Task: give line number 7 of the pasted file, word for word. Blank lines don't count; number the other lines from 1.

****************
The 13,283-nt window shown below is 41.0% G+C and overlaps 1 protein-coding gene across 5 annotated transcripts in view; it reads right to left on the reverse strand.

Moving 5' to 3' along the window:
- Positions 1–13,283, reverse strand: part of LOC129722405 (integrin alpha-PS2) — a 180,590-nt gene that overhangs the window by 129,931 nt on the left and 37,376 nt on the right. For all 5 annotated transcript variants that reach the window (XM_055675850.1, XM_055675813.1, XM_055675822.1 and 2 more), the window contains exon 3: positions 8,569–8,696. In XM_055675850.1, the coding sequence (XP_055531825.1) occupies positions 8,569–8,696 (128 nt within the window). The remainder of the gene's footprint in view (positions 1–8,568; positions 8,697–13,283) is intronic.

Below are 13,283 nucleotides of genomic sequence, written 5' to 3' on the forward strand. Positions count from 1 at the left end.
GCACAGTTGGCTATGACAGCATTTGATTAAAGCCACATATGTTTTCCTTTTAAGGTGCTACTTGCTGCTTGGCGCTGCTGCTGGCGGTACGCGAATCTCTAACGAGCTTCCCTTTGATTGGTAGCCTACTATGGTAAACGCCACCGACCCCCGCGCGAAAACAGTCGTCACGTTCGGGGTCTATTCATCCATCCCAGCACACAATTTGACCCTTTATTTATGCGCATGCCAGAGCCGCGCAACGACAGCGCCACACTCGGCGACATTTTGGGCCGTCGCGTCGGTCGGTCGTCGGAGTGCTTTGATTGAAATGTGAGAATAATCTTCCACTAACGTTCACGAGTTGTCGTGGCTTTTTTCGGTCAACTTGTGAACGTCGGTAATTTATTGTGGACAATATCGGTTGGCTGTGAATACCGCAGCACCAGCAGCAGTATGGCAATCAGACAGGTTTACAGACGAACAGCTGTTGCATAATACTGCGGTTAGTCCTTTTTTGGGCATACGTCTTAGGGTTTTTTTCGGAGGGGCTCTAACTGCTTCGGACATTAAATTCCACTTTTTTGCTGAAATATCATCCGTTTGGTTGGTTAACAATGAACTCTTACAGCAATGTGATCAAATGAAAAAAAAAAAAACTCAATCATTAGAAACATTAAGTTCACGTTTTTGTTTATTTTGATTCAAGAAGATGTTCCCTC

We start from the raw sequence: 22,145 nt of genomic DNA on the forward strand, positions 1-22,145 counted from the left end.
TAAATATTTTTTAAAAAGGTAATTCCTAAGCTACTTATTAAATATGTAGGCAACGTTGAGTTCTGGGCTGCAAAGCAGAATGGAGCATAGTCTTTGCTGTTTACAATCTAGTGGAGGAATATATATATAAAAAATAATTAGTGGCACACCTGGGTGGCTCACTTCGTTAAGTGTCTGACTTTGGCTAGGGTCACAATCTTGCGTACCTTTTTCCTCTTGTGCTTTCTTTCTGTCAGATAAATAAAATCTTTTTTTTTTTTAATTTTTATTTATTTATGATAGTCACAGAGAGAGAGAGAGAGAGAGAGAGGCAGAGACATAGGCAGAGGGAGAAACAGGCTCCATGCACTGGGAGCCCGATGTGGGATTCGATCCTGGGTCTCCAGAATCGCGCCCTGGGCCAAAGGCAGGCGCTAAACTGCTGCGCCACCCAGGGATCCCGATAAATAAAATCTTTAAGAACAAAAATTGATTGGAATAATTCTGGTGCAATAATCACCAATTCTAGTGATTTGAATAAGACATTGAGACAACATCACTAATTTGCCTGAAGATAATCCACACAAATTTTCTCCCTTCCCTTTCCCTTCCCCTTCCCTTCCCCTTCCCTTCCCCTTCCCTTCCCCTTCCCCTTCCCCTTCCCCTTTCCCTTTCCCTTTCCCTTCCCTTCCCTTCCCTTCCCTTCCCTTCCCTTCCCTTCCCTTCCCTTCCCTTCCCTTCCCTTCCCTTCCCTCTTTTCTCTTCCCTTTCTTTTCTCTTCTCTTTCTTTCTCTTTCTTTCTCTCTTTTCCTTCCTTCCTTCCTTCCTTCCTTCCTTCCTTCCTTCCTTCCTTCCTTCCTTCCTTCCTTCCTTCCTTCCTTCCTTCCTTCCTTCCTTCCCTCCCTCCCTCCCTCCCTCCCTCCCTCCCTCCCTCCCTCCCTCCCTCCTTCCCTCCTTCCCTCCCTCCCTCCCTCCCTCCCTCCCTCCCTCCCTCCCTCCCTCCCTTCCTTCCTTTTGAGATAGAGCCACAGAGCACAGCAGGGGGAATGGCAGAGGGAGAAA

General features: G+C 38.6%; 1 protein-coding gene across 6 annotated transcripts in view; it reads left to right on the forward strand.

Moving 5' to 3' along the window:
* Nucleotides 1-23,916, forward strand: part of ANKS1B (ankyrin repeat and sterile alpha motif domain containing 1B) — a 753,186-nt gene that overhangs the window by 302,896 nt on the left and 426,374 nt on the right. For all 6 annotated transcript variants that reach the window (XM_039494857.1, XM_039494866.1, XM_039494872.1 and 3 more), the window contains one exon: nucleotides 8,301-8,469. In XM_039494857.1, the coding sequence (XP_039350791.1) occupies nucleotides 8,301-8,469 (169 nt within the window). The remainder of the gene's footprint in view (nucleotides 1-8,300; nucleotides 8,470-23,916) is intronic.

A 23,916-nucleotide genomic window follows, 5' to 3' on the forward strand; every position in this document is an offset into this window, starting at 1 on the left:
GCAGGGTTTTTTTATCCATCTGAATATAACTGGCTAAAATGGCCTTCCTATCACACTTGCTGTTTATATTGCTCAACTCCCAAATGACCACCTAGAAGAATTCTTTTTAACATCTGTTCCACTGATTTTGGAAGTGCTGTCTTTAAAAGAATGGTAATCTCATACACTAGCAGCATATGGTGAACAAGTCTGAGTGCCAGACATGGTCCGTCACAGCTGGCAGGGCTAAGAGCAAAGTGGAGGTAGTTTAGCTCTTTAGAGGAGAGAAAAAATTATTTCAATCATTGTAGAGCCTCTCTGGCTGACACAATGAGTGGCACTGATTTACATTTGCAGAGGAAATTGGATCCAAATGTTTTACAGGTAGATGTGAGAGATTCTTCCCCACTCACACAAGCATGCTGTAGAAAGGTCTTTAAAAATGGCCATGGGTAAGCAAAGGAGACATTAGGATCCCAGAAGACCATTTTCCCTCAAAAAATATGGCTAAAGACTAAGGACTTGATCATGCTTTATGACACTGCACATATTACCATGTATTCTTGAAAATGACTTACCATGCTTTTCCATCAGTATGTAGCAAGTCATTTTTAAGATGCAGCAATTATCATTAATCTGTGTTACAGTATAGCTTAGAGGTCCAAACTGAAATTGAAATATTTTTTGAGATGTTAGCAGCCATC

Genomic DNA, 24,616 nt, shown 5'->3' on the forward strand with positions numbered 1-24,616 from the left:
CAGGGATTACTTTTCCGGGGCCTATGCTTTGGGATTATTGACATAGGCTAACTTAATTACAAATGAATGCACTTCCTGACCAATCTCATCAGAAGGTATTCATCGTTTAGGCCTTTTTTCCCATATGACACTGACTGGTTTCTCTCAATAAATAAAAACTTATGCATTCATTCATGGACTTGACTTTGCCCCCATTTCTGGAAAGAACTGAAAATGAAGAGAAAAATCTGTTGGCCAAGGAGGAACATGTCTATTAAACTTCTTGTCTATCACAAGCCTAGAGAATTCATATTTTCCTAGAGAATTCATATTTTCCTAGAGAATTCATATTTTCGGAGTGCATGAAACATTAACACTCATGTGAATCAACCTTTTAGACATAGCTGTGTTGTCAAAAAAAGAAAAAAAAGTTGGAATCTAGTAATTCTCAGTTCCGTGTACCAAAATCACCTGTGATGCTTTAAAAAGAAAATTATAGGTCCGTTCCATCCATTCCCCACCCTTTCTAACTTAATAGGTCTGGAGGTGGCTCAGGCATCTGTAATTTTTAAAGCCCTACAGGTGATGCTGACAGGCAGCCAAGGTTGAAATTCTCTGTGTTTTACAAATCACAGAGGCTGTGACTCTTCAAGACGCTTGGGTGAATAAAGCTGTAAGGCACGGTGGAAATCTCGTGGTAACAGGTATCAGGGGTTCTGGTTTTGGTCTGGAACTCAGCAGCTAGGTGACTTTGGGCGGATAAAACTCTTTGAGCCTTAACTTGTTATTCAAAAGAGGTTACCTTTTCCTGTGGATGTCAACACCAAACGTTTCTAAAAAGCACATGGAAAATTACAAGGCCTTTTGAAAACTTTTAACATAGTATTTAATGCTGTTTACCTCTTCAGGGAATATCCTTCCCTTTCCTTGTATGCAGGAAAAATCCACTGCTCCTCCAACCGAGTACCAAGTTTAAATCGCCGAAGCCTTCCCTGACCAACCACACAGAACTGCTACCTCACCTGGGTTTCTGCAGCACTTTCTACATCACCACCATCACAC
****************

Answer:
TAAATATTTTTTAAAAAGGTAATTCCTAAGCTACTTATTAAATATGTAGGCAACGTTGAGTTCTGGGCTGCAAAGCAGAATGGAGCATAGTCTTTGCTGTTTACAATCTAGTGGAGGAATATATATATAAAAAATAATTAGTGGCACACCTGGGTGGCTCACTTCGTTAAGTGTCTGACTTTGGCTAGGGTCACAATCTTGCGTACCTTTTTCCTCTTGTGCTTTCTTTCTGTCAGATAAATAAAATCTTTTTTTTTTTTAATTTTTATTTATTTATGATAGTCACAGAGAGAGAGAGAGAGAGAGAGAGGCAGAGACATAGGCAGAGGGAGAAACAGGCTCCATGCACTGGGAGCCCGATGTGGGATTCGATCCTGGGTCTCCAGAATCGCGCCCTGGGCCAAAGGCAGGCGCTAAACTGCTGCGCCACCCAGGGATCCCGATAAATAAAATCTTTAAGAACAAAAATTGATTGGAATAATTCTGGTGCAATAATCACCAATTCTAGTGATTTGAATAAGACATTGAGACAACATCACTAATTTGCCTGAAGATAATCCACACAAATTTTCTCCCTTCCCTTTCCCTTCCCCTTCCCTTCCCCTTCCCTTCCCCTTCCCTTCCCCTTCCCCTTCCCCTTCCCCTTTCCCTTTCCCTTTCCCTTCCCTTCCCTTCCCTTCCCTTCCCTTCCCTTCCCTTCCCTTCCCTTCCCTTCCCTTCCCTTCCCTTCCCTCTTTTCTCTTCCCTTTCTTTTCTCTTCTCTTTCTTTCTCTTTCTTTCTCTCTTTTCCTTCCTTCCTTCCTTCCTTCCTTCCTTCCTTCCTTCCTTCCTTCCTTCCTTCCTTCCTTCCTTCCTTCCTTCCTTCCTTCCTTCCTTCCCTCCCTCCCTCCCTCCCTCCCTCCCTCCCTCCCTCCCTCCCTCCCTCCTTCCCTCCTTCCCTCCCTCCCTCCCTCCCTCCCTCCCTCCCTCCCTCCCTCCCTCCCTTCCTTCCTTTTGAGATAGAGCCACAGAGCACAGCAGGGGGAATGGCAGAGGGAGAAA